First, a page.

Morning: Orientation: The Group Leader will greet everyone with a warm welcome and lead introductions. We will review the up-to-date program schedule and any changes, discuss roles and responsibilities, logistics, safety guidelines, emergency procedures, and answer any questions you may have. Portions of this program take place at high altitudes in the Peruvian Andes. Please refer to the information elsewhere in this document concerning health and safety issues and contact your personal physician or health care provider with any questions. Travel and transfers during the program will be via private bus unless noted otherwise. Free time is reserved for your personal independent exploration. Please note that program activities, schedules, and personnel may need to change due to local circumstances. In the event of changes, we will alert you as quickly as possible. Thank you for your understanding. We will conclude the morning with a presentation by a local expert who will provide a political and economic overview of Peru. NOTE: Participants often inquire about bringing items to donate during the school visit. Although not required or expected, basic school supplies such as pencils, erasers, pens, coloring pencils, magic markers, coloring books, safety scissors, etc., are very useful and much appreciated by local schools.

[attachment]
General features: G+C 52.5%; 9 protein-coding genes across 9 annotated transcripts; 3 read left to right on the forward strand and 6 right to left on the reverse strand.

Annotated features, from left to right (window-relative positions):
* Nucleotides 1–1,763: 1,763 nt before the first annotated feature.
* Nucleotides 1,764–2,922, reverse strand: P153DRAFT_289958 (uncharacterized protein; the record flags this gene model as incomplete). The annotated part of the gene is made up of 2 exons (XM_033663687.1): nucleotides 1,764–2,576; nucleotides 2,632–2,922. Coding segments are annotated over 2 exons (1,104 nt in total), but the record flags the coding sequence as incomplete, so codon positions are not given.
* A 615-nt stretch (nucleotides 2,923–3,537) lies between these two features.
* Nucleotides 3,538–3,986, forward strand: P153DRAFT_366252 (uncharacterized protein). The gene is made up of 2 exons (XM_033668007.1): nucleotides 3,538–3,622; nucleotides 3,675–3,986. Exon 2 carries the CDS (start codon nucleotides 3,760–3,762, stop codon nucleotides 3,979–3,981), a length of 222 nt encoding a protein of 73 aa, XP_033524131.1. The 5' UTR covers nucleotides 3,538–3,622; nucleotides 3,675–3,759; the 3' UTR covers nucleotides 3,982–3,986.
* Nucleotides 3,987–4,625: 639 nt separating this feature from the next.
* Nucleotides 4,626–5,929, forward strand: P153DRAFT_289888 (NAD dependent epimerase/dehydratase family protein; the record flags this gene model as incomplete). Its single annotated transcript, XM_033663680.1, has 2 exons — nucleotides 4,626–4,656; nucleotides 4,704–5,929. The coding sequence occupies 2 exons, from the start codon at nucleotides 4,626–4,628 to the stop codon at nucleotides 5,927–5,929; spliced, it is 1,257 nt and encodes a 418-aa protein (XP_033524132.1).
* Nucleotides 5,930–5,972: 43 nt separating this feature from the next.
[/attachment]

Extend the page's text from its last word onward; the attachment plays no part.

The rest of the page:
Lunch: At a local restaurant, we’ll have a plated meal with appetizer, main dish, and dessert plus choice of coffee, tea, water or other non-alcoholic beverage. During lunch, we will be treated to a presentation on how to prepare ceviche – a dish of raw fish marinated in lime juice and make a Pisco Sour, Peru’s signature drink. This dish and drink originated in Peru and are very popular in restaurants throughout the country as well as internationally.